Robertson wary of Caledonian living on past glories

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The Inverness Caledonian Thistle manager John Robertson fears his side could become the victims of their own success when they take on Dunfermline for a place in the Tennent's Scottish Cup final today.

The Inverness Caledonian Thistle manager John Robertson fears his side could become the victims of their own success when they take on Dunfermline for a place in the Tennent's Scottish Cup final today.

Their record in the competition over the last four years has been astounding for a First Division side and they have managed to book their place in the semi-finals for the second year running. The Highland side first earned their "giant-killers" tag when they beat Celtic at Parkhead in February 2000 during John Barnes' ill-fated reign.

But last year's victory over the Hoops was arguably more impressive, coming days after Martin O'Neill's side had sent Liverpool out of the Uefa Cup en route to the final.

Robertson said he no longer held the weapon of surprise but was keen to convince point out that past glories meant little.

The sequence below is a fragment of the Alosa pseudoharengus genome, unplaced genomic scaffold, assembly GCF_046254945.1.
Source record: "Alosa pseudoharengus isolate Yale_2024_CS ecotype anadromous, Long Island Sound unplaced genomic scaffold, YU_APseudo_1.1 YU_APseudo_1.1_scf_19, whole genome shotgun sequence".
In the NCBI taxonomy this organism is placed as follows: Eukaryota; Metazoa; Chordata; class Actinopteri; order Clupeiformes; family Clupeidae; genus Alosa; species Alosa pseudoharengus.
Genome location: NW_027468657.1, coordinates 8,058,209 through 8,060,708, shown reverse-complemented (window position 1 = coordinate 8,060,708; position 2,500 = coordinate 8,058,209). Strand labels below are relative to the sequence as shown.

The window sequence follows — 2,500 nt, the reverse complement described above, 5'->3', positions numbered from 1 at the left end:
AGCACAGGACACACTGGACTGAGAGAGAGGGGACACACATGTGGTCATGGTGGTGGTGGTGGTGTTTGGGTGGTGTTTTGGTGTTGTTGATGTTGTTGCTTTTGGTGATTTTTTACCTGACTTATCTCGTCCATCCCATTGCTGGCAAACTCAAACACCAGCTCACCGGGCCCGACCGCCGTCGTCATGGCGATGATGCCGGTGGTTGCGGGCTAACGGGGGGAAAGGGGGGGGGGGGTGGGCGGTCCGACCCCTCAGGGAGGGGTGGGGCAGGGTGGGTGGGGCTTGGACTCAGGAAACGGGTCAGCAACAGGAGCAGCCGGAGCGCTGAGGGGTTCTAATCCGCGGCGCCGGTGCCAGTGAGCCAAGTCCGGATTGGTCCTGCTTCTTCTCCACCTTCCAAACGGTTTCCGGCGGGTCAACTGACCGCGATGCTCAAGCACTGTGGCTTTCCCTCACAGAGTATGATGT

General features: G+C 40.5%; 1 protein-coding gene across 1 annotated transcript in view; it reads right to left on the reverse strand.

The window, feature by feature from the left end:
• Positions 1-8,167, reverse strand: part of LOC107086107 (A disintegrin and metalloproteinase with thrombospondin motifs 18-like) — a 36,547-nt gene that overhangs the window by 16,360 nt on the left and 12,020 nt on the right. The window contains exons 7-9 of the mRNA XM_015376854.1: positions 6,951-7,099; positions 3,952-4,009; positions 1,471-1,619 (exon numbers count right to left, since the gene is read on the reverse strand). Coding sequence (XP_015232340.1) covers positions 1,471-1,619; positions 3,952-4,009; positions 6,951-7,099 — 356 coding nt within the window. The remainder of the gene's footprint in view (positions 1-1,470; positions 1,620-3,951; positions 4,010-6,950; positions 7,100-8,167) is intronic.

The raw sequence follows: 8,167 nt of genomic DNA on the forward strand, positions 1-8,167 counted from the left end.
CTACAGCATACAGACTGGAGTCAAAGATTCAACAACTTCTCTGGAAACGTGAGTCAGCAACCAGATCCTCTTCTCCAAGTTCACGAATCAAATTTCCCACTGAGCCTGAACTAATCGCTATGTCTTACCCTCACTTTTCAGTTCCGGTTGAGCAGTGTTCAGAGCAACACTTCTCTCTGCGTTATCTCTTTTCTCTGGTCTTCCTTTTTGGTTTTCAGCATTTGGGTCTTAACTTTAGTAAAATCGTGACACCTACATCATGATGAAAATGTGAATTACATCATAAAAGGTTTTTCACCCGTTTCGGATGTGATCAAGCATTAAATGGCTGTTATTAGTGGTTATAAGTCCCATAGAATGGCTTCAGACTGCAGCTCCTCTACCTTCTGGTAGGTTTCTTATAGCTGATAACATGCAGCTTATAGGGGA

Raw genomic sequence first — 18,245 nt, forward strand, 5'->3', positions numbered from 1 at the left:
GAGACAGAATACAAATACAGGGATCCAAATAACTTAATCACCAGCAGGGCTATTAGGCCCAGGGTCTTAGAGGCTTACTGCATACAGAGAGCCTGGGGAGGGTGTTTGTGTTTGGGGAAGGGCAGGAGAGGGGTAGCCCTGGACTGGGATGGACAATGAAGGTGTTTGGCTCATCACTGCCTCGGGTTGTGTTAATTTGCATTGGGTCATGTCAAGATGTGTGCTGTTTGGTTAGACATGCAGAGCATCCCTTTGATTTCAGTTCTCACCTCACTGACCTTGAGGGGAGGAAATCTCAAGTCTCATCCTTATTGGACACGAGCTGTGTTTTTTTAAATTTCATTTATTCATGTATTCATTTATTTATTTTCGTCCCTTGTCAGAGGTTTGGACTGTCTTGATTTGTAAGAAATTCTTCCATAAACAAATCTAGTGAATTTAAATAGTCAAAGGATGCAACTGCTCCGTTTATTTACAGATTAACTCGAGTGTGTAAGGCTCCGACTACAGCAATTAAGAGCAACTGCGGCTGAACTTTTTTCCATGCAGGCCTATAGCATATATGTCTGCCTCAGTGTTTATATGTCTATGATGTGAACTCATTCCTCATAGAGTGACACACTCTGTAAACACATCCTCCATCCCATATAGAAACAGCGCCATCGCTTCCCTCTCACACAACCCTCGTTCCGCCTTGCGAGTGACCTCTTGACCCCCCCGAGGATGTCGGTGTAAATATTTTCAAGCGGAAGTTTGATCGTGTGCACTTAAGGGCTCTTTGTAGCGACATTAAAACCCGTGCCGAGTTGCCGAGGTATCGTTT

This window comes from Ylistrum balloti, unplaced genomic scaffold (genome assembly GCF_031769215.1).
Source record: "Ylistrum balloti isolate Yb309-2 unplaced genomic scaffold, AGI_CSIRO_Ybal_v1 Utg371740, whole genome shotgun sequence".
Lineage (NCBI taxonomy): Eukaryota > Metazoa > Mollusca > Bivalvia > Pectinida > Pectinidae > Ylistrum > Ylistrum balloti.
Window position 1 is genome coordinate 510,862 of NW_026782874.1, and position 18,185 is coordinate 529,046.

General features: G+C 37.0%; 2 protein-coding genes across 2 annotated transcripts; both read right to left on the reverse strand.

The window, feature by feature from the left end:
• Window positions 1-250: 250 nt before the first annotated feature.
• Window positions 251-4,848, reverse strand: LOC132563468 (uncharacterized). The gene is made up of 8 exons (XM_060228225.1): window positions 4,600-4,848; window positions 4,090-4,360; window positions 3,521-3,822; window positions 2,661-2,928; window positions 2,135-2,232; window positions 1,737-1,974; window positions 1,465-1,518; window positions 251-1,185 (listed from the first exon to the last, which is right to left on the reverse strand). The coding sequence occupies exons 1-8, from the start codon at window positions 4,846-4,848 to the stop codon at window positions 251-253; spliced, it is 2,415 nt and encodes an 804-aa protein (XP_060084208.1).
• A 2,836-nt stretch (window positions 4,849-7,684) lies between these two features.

"We are the underdogs but there is no surprise anymore when Caley play the SPL teams because they know it's going to be a tough game," he said. "Past encounters count for nothing and there is always reason to fear teams like Dunfermline. They are the overwhelming favourites to win the game - and quite rightly so."

O'Neill said he would send a strong team out against Livingston in Celtic's semi-final despite their gruelling schedule.

The in-form midfielder Alan Thompson looks set to play at Hampden Park before sitting out of next week's Uefa Cup quarter-final return leg in Villarreal through suspension. A number of players are pushing for first-team starts including Joos Valgaeren (hamstring) and Liam Miller (back).

The Livingston captain Stuart Lovell believes Celtic are still capable of a major slip-up, pointing to the example of fellow Australian, Ian Thorpe, who demonstrated his fallibility during the swimming trials for the Athens Games when he was disqualified in his 400m freestyle heat.

"If Celtic were an individual sportsman then you would think of them being like Ian Thorpe in swimming, someone who is quite a way ahead of their peers because Celtic are miles ahead of anyone in Scotland right now," Lovell said. "But the beauty of the sport is that favourites don't always win."

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